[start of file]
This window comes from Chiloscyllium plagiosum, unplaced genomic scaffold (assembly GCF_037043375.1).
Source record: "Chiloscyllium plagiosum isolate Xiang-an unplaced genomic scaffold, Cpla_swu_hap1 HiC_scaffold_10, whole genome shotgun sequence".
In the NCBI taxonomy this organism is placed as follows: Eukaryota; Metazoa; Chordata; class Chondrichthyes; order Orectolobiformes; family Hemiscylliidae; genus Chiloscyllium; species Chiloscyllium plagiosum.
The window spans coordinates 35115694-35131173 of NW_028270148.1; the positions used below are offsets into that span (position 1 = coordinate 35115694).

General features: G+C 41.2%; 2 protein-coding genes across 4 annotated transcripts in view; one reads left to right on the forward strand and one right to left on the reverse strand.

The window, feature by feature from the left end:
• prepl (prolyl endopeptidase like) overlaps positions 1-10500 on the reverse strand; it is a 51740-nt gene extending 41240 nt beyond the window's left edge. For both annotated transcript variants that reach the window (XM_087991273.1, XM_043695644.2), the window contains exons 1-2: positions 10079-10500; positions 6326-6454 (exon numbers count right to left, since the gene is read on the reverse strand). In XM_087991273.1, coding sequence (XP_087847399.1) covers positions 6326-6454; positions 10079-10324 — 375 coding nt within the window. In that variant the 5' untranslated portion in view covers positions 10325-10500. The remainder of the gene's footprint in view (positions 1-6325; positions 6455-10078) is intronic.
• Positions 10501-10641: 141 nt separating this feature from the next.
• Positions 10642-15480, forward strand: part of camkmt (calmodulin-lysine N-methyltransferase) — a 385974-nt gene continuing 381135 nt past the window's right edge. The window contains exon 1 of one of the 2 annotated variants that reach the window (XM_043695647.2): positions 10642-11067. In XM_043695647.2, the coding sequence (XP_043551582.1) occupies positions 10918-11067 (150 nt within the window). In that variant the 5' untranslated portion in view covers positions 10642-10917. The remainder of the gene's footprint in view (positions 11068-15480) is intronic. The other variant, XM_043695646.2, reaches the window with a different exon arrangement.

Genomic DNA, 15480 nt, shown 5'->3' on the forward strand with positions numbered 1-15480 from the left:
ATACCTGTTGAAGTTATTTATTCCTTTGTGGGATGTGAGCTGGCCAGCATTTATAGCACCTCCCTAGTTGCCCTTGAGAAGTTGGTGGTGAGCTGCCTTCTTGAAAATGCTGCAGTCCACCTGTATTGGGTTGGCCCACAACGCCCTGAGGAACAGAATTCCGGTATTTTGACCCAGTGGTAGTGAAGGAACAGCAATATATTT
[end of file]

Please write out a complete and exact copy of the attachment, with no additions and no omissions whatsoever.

This window comes from Chiloscyllium plagiosum, unplaced genomic scaffold (assembly GCF_037043375.1).
Source record: "Chiloscyllium plagiosum isolate Xiang-an unplaced genomic scaffold, Cpla_swu_hap1 HiC_scaffold_10, whole genome shotgun sequence".
In the NCBI taxonomy this organism is placed as follows: Eukaryota; Metazoa; Chordata; class Chondrichthyes; order Orectolobiformes; family Hemiscylliidae; genus Chiloscyllium; species Chiloscyllium plagiosum.
The window spans coordinates 35115694-35131173 of NW_028270148.1; the positions used below are offsets into that span (position 1 = coordinate 35115694).

General features: G+C 41.2%; 2 protein-coding genes across 4 annotated transcripts in view; one reads left to right on the forward strand and one right to left on the reverse strand.

The window, feature by feature from the left end:
• prepl (prolyl endopeptidase like) overlaps positions 1-10500 on the reverse strand; it is a 51740-nt gene extending 41240 nt beyond the window's left edge. For both annotated transcript variants that reach the window (XM_087991273.1, XM_043695644.2), the window contains exons 1-2: positions 10079-10500; positions 6326-6454 (exon numbers count right to left, since the gene is read on the reverse strand). In XM_087991273.1, coding sequence (XP_087847399.1) covers positions 6326-6454; positions 10079-10324 — 375 coding nt within the window. In that variant the 5' untranslated portion in view covers positions 10325-10500. The remainder of the gene's footprint in view (positions 1-6325; positions 6455-10078) is intronic.
• Positions 10501-10641: 141 nt separating this feature from the next.
• Positions 10642-15480, forward strand: part of camkmt (calmodulin-lysine N-methyltransferase) — a 385974-nt gene continuing 381135 nt past the window's right edge. The window contains exon 1 of one of the 2 annotated variants that reach the window (XM_043695647.2): positions 10642-11067. In XM_043695647.2, the coding sequence (XP_043551582.1) occupies positions 10918-11067 (150 nt within the window). In that variant the 5' untranslated portion in view covers positions 10642-10917. The remainder of the gene's footprint in view (positions 11068-15480) is intronic. The other variant, XM_043695646.2, reaches the window with a different exon arrangement.

Genomic DNA, 15480 nt, shown 5'->3' on the forward strand with positions numbered 1-15480 from the left:
ATACCTGTTGAAGTTATTTATTCCTTTGTGGGATGTGAGCTGGCCAGCATTTATAGCACCTCCCTAGTTGCCCTTGAGAAGTTGGTGGTGAGCTGCCTTCTTGAAAATGCTGCAGTCCACCTGTATTGGGTTGGCCCACAACGCCCTGAGGAACAGAATTCCGGTATTTTGACCCAGTGGTAGTGAAGGAACAGCAATATATTT